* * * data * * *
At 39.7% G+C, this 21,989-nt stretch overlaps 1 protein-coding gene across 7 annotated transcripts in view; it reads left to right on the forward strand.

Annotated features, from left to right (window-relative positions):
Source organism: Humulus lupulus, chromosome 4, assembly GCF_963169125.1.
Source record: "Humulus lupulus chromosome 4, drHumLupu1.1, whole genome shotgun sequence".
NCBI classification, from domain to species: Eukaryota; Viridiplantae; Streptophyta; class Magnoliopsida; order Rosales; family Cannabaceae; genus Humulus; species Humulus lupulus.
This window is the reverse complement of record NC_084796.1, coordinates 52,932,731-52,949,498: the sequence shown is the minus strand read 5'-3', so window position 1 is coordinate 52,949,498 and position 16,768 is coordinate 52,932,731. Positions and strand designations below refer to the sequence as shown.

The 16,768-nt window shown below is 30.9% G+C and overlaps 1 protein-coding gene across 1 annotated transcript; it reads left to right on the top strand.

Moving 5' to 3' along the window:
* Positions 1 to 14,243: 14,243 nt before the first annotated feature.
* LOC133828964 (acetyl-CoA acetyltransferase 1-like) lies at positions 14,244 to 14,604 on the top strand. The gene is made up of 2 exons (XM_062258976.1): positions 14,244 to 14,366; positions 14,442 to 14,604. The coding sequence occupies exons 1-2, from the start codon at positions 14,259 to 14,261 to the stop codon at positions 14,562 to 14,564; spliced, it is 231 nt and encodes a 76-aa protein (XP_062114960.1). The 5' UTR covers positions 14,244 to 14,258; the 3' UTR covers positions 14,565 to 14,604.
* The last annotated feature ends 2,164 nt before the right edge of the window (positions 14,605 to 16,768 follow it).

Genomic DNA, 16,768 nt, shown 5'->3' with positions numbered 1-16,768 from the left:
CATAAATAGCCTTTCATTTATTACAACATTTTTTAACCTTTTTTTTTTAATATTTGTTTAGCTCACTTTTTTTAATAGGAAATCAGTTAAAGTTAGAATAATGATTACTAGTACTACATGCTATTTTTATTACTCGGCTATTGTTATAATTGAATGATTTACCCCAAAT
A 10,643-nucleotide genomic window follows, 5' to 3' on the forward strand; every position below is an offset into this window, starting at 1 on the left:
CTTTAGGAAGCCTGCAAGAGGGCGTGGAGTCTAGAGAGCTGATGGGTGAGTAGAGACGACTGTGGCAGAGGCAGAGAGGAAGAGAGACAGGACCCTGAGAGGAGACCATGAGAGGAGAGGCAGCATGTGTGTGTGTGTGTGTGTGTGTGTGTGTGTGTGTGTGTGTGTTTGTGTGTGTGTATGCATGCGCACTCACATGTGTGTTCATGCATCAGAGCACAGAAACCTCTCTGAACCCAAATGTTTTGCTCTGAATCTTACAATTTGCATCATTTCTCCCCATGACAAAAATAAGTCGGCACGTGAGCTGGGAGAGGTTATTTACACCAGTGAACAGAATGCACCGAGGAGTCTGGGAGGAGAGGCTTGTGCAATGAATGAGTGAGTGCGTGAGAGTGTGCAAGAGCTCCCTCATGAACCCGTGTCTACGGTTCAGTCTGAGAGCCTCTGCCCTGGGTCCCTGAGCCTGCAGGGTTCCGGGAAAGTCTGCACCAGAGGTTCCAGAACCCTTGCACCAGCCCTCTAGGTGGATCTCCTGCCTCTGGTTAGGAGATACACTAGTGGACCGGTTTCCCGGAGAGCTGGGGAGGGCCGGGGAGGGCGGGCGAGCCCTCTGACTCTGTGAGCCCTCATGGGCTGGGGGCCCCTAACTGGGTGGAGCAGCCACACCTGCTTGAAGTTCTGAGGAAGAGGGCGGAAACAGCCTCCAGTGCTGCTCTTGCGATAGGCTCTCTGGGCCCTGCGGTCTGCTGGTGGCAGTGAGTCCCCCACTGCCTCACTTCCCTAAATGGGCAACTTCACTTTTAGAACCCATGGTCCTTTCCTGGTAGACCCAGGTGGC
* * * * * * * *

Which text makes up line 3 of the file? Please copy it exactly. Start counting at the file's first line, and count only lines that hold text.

Source organism: Humulus lupulus, chromosome 4, assembly GCF_963169125.1.